OASIS Specification Publishing in DocBook XML Version 0.5

Working Draft 03

8 July 2010

Specification URIs:
This Version:
http://docs.oasis-open.org/templates/DocBook/spec-0.5/oasis-specification-0.5-wd03.html (Authoritative)
Previous Version:
Latest Version:
http://docs.oasis-open.org/templates/DocBook/oasis-specification/oasis-specification.html (Authoritative)
Technical Committee:
OASIS TC Administration
G. Ken Holman, Associate member <gkholman@CraneSoftwrights.com>
Related Work:

This methodology supersedes guidelines for the DocBook XML-based authoring and publishing of OASIS specifications described in http://docs.oasis-open.org/templates/DocBook/spec-0.4/oasis-specification.html.


This Working Draft 03 describes an environment for writing and publishing an OASIS specification using DocBook XML. It is an internal OASIS support document and not the basis of an OASIS specification in and of itself.


This is a work in progress contributed to the OASIS TC administration and does not at this time represent the consensus of any particular OASIS Technical Committee. There are no plans to make this a formal Committee Specification as it is merely an internal document made available to committee members to support the publishing process.

Please send comments on this document to G. Ken Holman at .


Copyright © OASIS® Open 2010. All Rights Reserved.

All capitalized terms in the following text have the meanings assigned to them in the OASIS Intellectual Property Rights Policy (the "OASIS IPR Policy"). The full Policy may be found at the OASIS website.

This document and translations of it may be copied and furnished to others, and derivative works that comment on or otherwise explain it or assist in its implementation may be prepared, copied, published, and distributed, in whole or in part, without restriction of any kind, provided that the above copyright notice and this section are included on all such copies and derivative works. However, this document itself may not be modified in any way, including by removing the copyright notice or references to OASIS, except as needed for the purpose of developing any document or deliverable produced by an OASIS Technical Committee (in which case the rules applicable to copyrights, as set forth in the OASIS IPR Policy, must be followed) or as required to translate it into languages other than English.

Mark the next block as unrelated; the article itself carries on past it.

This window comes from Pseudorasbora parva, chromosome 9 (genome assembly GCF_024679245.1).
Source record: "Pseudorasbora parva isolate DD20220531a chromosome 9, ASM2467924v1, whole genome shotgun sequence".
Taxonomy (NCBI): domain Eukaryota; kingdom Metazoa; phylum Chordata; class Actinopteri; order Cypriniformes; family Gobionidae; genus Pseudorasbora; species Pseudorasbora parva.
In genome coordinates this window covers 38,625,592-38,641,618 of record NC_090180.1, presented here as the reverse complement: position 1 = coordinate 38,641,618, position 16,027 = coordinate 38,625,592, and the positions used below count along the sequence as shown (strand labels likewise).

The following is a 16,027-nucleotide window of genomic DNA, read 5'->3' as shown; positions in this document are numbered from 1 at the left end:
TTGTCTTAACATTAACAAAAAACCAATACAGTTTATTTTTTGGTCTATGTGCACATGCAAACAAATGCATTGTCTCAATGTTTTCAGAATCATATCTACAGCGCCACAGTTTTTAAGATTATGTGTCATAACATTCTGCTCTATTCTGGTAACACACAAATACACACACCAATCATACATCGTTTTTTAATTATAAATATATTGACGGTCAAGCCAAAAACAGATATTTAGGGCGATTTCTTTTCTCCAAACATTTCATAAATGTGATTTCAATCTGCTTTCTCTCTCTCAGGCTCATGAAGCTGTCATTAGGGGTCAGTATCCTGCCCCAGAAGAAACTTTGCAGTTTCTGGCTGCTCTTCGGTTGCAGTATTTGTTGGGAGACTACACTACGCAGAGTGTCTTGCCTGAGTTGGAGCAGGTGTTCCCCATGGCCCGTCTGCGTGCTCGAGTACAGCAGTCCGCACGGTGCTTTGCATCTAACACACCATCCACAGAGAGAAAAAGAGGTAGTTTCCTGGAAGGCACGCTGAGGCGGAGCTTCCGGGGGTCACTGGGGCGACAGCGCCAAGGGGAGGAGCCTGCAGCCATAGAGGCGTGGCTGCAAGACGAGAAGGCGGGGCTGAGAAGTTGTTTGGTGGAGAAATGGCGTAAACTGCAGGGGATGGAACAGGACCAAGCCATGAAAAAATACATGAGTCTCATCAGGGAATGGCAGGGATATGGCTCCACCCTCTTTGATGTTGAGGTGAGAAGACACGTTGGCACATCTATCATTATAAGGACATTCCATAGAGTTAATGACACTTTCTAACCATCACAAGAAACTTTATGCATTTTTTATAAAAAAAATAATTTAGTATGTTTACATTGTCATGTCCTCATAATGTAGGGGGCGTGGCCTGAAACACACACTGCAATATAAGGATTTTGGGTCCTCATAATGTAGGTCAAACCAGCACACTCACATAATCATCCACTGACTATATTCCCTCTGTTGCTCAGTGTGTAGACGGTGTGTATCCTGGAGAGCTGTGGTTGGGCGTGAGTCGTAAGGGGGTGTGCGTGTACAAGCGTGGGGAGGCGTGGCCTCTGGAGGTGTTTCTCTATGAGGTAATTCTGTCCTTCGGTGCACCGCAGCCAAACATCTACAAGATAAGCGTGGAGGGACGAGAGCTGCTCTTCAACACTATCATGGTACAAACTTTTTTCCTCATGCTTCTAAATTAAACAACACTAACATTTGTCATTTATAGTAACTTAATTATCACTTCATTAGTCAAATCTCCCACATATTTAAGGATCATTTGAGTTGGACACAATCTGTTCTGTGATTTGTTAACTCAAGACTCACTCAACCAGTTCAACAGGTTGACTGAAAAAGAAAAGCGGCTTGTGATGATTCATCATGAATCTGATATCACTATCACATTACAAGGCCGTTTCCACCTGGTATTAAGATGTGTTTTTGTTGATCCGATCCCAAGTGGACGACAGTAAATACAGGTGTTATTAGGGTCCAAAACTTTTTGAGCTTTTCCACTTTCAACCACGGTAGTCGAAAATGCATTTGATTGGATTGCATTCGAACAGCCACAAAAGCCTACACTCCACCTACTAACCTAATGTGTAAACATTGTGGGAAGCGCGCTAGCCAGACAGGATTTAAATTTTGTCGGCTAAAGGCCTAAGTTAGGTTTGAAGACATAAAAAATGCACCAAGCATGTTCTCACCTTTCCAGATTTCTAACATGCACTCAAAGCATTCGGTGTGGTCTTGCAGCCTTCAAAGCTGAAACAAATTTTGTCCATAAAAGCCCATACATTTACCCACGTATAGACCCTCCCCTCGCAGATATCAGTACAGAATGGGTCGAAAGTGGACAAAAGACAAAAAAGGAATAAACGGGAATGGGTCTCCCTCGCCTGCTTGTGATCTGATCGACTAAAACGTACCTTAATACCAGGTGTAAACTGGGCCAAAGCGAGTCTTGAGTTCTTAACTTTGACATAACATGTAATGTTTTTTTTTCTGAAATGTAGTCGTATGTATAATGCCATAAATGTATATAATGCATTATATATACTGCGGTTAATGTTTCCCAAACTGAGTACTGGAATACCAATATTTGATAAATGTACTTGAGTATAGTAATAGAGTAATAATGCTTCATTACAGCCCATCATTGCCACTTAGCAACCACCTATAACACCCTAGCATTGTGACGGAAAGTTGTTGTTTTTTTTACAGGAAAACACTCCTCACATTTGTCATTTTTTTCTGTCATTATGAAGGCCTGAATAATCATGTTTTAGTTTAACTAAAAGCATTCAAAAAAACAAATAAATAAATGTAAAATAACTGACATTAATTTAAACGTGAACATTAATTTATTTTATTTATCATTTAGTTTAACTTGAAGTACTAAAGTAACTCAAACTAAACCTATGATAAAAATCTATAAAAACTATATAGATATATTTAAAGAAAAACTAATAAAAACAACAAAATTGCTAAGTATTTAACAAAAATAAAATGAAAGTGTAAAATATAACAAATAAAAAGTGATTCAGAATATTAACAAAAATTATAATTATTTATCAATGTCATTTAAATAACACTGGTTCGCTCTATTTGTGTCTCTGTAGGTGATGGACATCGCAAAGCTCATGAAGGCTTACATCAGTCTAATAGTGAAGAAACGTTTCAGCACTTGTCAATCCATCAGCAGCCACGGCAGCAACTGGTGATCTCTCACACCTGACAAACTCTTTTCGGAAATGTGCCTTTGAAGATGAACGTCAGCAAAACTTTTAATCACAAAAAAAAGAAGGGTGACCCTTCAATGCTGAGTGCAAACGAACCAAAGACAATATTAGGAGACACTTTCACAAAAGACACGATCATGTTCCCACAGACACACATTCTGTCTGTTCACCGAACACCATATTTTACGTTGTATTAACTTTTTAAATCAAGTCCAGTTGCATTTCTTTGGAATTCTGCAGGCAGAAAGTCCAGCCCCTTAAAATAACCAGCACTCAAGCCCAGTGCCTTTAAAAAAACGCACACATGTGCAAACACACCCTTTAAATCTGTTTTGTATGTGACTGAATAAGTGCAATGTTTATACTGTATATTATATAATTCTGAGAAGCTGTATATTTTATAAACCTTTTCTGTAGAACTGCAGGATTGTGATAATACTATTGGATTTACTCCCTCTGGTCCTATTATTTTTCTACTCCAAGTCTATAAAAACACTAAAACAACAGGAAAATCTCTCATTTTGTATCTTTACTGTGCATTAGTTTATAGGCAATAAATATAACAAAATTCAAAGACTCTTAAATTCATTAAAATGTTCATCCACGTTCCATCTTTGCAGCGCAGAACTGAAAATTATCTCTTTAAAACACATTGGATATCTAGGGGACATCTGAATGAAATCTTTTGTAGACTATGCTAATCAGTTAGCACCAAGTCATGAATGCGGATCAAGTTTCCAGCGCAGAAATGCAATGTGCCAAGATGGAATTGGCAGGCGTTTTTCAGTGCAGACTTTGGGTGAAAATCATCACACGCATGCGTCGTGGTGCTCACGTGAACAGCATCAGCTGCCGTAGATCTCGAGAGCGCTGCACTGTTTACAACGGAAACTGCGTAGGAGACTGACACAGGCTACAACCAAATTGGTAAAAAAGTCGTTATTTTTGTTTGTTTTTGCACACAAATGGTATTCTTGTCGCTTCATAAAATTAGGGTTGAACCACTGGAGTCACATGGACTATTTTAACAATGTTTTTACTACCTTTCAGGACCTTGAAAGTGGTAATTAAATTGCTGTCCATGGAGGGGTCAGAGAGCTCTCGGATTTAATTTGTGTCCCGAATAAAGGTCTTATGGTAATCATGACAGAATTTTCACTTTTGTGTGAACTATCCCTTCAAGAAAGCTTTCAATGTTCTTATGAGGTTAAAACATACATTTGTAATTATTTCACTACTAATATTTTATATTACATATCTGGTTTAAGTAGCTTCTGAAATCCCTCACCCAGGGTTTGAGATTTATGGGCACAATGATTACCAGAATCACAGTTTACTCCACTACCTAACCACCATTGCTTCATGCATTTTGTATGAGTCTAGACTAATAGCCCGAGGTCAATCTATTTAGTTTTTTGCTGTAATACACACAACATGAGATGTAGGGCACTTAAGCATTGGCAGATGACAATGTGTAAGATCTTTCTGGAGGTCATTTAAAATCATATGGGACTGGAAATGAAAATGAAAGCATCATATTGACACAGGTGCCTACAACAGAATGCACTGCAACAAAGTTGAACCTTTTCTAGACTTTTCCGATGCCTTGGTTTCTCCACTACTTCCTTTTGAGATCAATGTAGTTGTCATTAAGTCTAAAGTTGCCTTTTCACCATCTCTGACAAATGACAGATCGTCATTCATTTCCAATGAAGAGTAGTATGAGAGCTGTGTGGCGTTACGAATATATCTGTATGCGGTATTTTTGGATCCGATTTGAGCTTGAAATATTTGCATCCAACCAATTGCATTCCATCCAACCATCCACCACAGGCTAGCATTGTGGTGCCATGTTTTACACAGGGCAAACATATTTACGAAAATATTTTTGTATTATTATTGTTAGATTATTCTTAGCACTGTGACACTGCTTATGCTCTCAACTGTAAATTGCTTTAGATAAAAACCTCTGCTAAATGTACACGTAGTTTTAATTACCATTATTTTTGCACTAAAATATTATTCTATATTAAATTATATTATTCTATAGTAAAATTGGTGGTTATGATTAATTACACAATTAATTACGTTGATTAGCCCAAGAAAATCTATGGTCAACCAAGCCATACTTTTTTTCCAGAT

The limited permissions granted above are perpetual and will not be revoked by OASIS or its successors or assigns.


OASIS requests that any OASIS Party or any other party that believes it has patent claims that would necessarily be infringed by implementations of this OASIS Committee Specification or OASIS Standard, to notify OASIS TC Administrator and provide an indication of its willingness to grant patent licenses to such patent claims in a manner consistent with the IPR Mode of the OASIS Technical Committee that produced this specification.

OASIS invites any party to contact the OASIS TC Administrator if it is aware of a claim of ownership of any patent claims that would necessarily be infringed by implementations of this specification by a patent holder that is not willing to provide a license to such patent claims in a manner consistent with the IPR Mode of the OASIS Technical Committee that produced this specification. OASIS may include such claims on its website, but disclaims any obligation to do so.

OASIS takes no position regarding the validity or scope of any intellectual property or other rights that might be claimed to pertain to the implementation or use of the technology described in this document or the extent to which any license under such rights might or might not be available; neither does it represent that it has made any effort to identify any such rights. Information on OASIS' procedures with respect to rights in any document or deliverable produced by an OASIS Technical Committee can be found on the OASIS website. Copies of claims of rights made available for publication and any assurances of licenses to be made available, or the result of an attempt made to obtain a general license or permission for the use of such proprietary rights by implementers or users of this OASIS Committee Specification or OASIS Standard, can be obtained from the OASIS TC Administrator. OASIS makes no representation that any information or list of intellectual property rights will at any time be complete, or that any claims in such list are, in fact, Essential Claims.

The name "OASIS" is a trademark of OASIS, the owner and developer of this specification, and should be used only to refer to the organization and its official outputs. OASIS welcomes reference to, and implementation and use of, specifications, while reserving the right to enforce its marks against misleading uses. Please see http://www.oasis-open.org/who/trademark.php for above guidance.